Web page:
Flash and EEPROM Memory
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The EM2001 has three kinds of non-volatile memory onboard:
•1MB program flash. TiOS occupies 256KB in the program flash memory. The remaining 768KB can be used to store your compiled application binary and permanent (unchangeable) data.
•1MB flash disk that houses hardened, fault-tolerant file system. The entire disk can be used by your application to store necessary data. The disk is under the control of the flash disk (fd.) object.
•2KB EEPROM. The EEPROM is almost fully available to your application, save for a small 28-byte area called the "special configuration area". The EEPROM is accessed through the storage (stor.) object.
For more information on fd. and stor. objects see "TIDE and Tibbo BASIC Manual". Details on the special configuration area are provided in the Platform-dependent Programming Information section inside the EM2000 platform documentation (same manual).
On the advice of one of our customers we are giving you the following reminder: Like all other EEPROMs on the market, EEPROM ICs used in Tibbo devices allow for a limited number of write cycles. As the Wikipedia article on EEPROMs (https://en.wikipedia.org/wiki/EEPROM) states, the EEPROM "...has a limited life for erasing and reprogramming, now reaching a million operations in modern EEPROMs. In an EEPROM that is frequently reprogrammed while the computer is in use, the life of the EEPROM is an important design consideration." When planning to use the stor. object, please carefully consider if the planned mode of EEPROM use will allow the EEPROM to work reliably through the entire projected life of your product. For more information see Prolonging and Estimating EEPROM Life.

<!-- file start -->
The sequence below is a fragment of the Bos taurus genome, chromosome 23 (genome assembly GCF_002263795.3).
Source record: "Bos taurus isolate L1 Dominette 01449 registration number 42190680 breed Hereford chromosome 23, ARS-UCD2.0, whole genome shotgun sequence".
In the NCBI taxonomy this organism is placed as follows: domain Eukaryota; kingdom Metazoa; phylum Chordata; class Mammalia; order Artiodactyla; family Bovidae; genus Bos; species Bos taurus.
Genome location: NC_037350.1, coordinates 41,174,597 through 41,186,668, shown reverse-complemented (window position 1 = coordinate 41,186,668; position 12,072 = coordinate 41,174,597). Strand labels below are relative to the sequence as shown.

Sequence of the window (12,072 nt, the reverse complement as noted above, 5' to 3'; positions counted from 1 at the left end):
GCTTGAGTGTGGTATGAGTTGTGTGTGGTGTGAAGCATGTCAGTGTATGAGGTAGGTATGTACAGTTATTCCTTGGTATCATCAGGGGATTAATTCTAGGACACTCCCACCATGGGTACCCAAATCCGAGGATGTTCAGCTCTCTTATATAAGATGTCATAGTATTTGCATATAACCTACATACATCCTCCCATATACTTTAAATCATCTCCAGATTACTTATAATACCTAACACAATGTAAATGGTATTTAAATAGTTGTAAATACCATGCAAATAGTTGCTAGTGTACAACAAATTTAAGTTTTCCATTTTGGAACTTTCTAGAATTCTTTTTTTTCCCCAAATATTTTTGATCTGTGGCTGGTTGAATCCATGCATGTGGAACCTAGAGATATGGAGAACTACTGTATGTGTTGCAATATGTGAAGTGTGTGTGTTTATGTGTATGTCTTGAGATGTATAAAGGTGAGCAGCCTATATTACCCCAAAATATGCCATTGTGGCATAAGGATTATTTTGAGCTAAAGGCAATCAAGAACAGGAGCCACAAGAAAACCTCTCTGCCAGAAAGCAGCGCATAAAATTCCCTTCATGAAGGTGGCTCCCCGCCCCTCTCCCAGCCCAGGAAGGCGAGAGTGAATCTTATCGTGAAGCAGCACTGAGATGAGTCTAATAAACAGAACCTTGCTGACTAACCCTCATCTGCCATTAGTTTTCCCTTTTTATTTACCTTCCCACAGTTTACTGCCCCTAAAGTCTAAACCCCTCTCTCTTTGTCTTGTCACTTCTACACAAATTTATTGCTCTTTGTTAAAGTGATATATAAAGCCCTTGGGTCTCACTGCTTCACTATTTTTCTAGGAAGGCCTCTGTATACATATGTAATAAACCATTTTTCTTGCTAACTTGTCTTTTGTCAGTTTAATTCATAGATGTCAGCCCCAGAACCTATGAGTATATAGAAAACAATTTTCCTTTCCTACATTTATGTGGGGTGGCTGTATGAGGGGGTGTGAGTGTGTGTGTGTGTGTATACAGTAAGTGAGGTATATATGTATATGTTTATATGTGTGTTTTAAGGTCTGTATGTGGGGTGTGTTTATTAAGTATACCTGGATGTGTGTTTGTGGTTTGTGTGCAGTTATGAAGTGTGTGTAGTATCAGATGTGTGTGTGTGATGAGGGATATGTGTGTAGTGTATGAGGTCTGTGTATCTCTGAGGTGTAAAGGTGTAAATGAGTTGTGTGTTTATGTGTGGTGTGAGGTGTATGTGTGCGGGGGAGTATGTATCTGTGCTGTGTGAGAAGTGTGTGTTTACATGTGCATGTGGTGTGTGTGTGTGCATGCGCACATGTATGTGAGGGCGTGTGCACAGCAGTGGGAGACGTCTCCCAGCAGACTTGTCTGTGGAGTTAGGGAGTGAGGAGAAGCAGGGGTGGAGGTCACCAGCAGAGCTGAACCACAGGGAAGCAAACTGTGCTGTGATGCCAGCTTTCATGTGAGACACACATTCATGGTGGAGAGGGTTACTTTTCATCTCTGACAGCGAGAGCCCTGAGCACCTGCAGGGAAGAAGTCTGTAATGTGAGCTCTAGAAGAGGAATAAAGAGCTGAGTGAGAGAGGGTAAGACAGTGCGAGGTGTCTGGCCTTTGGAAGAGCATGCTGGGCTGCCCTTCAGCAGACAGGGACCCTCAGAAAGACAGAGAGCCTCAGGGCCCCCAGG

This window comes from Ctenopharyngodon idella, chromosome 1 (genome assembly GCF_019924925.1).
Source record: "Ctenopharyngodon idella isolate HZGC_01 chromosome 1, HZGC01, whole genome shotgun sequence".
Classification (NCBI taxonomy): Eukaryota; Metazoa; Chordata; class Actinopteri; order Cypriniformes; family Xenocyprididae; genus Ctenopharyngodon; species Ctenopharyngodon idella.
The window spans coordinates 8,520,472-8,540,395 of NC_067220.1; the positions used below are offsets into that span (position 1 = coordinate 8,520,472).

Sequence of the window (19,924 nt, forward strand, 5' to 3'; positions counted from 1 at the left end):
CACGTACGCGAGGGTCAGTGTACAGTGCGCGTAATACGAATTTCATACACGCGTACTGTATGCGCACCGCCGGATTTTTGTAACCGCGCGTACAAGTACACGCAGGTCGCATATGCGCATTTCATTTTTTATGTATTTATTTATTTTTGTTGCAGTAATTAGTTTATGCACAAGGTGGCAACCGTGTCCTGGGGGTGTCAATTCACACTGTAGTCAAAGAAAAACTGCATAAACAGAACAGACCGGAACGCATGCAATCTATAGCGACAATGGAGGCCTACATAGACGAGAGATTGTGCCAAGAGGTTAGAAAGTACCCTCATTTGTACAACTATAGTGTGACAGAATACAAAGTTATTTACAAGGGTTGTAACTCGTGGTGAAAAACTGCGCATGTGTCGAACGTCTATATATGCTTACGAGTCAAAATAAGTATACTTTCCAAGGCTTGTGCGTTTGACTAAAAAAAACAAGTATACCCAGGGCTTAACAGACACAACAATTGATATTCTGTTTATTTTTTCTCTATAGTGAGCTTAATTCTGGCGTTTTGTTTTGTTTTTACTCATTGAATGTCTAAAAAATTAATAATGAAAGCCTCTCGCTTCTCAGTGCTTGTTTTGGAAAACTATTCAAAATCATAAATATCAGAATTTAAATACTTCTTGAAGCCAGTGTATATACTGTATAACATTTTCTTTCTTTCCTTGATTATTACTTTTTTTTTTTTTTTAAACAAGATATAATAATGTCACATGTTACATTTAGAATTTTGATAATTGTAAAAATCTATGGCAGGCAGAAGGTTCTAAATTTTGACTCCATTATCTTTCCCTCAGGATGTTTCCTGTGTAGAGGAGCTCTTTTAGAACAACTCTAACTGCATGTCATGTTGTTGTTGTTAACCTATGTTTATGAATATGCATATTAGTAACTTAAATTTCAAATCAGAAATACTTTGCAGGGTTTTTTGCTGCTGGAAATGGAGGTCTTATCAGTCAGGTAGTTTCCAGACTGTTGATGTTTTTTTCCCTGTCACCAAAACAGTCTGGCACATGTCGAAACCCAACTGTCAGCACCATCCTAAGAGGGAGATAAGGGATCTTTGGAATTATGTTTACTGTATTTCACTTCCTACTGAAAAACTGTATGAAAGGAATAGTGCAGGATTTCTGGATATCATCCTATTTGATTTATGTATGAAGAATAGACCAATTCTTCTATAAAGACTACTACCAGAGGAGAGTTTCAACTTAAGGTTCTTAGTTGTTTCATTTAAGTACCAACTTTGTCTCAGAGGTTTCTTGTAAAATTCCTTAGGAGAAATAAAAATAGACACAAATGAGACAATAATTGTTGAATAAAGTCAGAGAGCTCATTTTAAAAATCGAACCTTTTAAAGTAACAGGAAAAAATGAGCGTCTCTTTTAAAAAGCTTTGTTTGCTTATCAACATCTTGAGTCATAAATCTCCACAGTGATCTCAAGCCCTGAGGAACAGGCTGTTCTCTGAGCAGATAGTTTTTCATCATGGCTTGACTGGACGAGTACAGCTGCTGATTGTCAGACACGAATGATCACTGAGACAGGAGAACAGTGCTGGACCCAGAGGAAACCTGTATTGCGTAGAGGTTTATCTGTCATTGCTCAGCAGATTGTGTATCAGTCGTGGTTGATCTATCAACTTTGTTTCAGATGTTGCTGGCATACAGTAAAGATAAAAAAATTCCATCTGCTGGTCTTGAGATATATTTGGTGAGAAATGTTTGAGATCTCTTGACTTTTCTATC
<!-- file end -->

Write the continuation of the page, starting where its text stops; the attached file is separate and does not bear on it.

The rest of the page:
Like all other flash memory devices on the market, flash ICs used in Tibbo products only allow for a limited number of write cycles. As the Wikipedia article on flash memory (https://en.wikipedia.org/wiki/Flash_memory) explains, modern flash ICs still suffer from comparatively low write endurance. In Tibbo devices, this endurance is around 100'000 write cycles per sector. When you are using the flash memory for file storage, the fd. object employs sector wear leveling to maximize the life of the flash IC (but the life still remains limited). If your application employs direct sector access, then it is your job to plan the application around the life limitations of the flash memory. For data that changes often, consider using the EEPROM memory instead. EEPROMs have much better endurance.